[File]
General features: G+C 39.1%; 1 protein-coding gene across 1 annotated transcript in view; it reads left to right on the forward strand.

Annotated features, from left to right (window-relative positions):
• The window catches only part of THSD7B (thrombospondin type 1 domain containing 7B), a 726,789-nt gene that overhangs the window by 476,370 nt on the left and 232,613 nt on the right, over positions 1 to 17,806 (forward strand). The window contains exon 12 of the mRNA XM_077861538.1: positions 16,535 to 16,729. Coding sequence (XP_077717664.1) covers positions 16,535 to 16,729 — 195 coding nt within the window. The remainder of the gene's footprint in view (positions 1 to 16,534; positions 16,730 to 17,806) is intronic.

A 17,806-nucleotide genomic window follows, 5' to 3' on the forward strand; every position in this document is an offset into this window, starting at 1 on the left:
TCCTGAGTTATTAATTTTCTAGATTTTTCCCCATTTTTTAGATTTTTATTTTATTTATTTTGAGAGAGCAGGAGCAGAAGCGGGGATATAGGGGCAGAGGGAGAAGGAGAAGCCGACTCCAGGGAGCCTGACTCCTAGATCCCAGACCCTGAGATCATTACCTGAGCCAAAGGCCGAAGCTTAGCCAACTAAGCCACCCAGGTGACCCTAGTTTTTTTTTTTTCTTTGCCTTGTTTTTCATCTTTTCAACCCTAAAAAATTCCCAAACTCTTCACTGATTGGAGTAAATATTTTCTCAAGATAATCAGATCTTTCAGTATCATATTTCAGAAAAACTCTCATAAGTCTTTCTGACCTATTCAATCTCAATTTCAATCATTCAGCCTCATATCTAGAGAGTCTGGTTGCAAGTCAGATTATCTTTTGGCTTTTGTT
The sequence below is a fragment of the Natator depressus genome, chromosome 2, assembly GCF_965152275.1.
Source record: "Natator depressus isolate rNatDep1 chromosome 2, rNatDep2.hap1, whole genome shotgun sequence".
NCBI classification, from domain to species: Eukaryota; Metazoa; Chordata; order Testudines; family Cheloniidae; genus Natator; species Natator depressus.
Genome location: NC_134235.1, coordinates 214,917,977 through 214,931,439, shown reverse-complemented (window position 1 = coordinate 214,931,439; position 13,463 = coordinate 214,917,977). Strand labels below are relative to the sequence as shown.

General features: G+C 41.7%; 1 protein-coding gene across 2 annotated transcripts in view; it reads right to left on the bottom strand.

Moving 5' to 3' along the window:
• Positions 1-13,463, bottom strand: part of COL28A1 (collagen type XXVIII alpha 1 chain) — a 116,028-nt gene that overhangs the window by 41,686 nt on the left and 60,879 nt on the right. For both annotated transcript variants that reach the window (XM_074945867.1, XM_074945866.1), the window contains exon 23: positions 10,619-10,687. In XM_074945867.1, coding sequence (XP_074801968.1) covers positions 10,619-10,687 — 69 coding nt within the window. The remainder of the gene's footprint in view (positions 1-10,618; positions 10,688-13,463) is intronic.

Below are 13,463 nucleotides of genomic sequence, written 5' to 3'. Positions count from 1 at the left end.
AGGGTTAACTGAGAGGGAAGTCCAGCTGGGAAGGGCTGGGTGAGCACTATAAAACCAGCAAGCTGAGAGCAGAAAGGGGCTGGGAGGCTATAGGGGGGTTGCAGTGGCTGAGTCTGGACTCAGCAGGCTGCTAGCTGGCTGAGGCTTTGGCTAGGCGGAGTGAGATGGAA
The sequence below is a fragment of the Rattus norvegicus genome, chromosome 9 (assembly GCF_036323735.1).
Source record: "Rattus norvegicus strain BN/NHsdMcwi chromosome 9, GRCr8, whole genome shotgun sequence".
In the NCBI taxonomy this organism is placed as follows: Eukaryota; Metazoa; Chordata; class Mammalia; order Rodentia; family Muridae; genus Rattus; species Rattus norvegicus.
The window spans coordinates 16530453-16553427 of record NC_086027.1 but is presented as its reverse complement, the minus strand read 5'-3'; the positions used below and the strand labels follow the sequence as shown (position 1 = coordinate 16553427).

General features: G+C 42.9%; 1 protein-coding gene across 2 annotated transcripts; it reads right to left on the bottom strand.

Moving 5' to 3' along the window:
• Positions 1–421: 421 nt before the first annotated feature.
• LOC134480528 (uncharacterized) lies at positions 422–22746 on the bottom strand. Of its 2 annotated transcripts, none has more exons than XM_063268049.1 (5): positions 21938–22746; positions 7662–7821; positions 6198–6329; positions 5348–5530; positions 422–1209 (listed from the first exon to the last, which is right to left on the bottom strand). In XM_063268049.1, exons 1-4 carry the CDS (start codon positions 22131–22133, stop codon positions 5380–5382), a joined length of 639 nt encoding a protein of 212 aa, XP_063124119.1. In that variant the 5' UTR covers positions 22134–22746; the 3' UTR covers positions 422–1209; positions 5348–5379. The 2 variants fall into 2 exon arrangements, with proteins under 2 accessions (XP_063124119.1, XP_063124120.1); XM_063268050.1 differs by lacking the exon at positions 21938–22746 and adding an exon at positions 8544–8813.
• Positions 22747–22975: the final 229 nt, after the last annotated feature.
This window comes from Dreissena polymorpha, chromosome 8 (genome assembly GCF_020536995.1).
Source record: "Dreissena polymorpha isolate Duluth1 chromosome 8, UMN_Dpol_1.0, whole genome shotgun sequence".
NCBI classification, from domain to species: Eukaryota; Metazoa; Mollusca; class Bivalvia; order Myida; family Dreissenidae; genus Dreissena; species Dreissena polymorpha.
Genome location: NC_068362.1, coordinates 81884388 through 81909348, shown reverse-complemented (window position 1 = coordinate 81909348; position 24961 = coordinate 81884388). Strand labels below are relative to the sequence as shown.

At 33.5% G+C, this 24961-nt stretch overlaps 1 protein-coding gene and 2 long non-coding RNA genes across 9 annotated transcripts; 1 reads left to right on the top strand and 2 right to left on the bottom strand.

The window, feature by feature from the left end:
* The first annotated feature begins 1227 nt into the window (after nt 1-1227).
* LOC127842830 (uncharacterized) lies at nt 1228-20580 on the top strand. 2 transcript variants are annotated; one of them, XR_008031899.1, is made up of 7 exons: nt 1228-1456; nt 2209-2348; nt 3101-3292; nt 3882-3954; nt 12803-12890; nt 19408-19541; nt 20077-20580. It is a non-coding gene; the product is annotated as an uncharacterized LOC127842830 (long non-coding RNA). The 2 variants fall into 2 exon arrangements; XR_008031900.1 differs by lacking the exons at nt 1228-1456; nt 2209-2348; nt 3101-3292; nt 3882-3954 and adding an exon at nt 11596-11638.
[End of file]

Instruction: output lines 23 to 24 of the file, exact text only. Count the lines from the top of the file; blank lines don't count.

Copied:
• Positions 22747–22975: the final 229 nt, after the last annotated feature.
This window comes from Dreissena polymorpha, chromosome 8 (genome assembly GCF_020536995.1).